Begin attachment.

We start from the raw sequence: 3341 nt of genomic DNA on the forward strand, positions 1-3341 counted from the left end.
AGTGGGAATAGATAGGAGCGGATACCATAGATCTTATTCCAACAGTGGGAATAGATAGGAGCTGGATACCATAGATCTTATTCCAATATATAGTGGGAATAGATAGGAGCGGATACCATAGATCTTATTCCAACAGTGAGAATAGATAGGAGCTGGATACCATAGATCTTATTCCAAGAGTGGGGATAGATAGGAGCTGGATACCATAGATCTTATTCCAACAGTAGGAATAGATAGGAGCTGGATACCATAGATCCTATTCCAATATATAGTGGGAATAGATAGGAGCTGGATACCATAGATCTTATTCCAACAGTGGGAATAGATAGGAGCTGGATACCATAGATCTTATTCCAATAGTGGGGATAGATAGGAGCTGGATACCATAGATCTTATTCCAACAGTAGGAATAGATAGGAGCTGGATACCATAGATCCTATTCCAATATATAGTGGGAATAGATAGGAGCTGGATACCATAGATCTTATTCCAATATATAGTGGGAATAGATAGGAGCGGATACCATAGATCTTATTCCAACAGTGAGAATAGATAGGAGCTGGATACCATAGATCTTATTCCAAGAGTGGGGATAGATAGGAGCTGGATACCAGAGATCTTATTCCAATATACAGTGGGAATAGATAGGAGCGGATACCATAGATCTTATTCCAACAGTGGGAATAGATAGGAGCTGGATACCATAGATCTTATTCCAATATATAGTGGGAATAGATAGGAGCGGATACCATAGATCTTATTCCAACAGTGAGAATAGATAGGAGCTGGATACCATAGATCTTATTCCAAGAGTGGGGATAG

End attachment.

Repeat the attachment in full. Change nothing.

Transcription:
We start from the raw sequence: 3341 nt of genomic DNA on the forward strand, positions 1-3341 counted from the left end.
AGTGGGAATAGATAGGAGCGGATACCATAGATCTTATTCCAACAGTGGGAATAGATAGGAGCTGGATACCATAGATCTTATTCCAATATATAGTGGGAATAGATAGGAGCGGATACCATAGATCTTATTCCAACAGTGAGAATAGATAGGAGCTGGATACCATAGATCTTATTCCAAGAGTGGGGATAGATAGGAGCTGGATACCATAGATCTTATTCCAACAGTAGGAATAGATAGGAGCTGGATACCATAGATCCTATTCCAATATATAGTGGGAATAGATAGGAGCTGGATACCATAGATCTTATTCCAACAGTGGGAATAGATAGGAGCTGGATACCATAGATCTTATTCCAATAGTGGGGATAGATAGGAGCTGGATACCATAGATCTTATTCCAACAGTAGGAATAGATAGGAGCTGGATACCATAGATCCTATTCCAATATATAGTGGGAATAGATAGGAGCTGGATACCATAGATCTTATTCCAATATATAGTGGGAATAGATAGGAGCGGATACCATAGATCTTATTCCAACAGTGAGAATAGATAGGAGCTGGATACCATAGATCTTATTCCAAGAGTGGGGATAGATAGGAGCTGGATACCAGAGATCTTATTCCAATATACAGTGGGAATAGATAGGAGCGGATACCATAGATCTTATTCCAACAGTGGGAATAGATAGGAGCTGGATACCATAGATCTTATTCCAATATATAGTGGGAATAGATAGGAGCGGATACCATAGATCTTATTCCAACAGTGAGAATAGATAGGAGCTGGATACCATAGATCTTATTCCAAGAGTGGGGATAG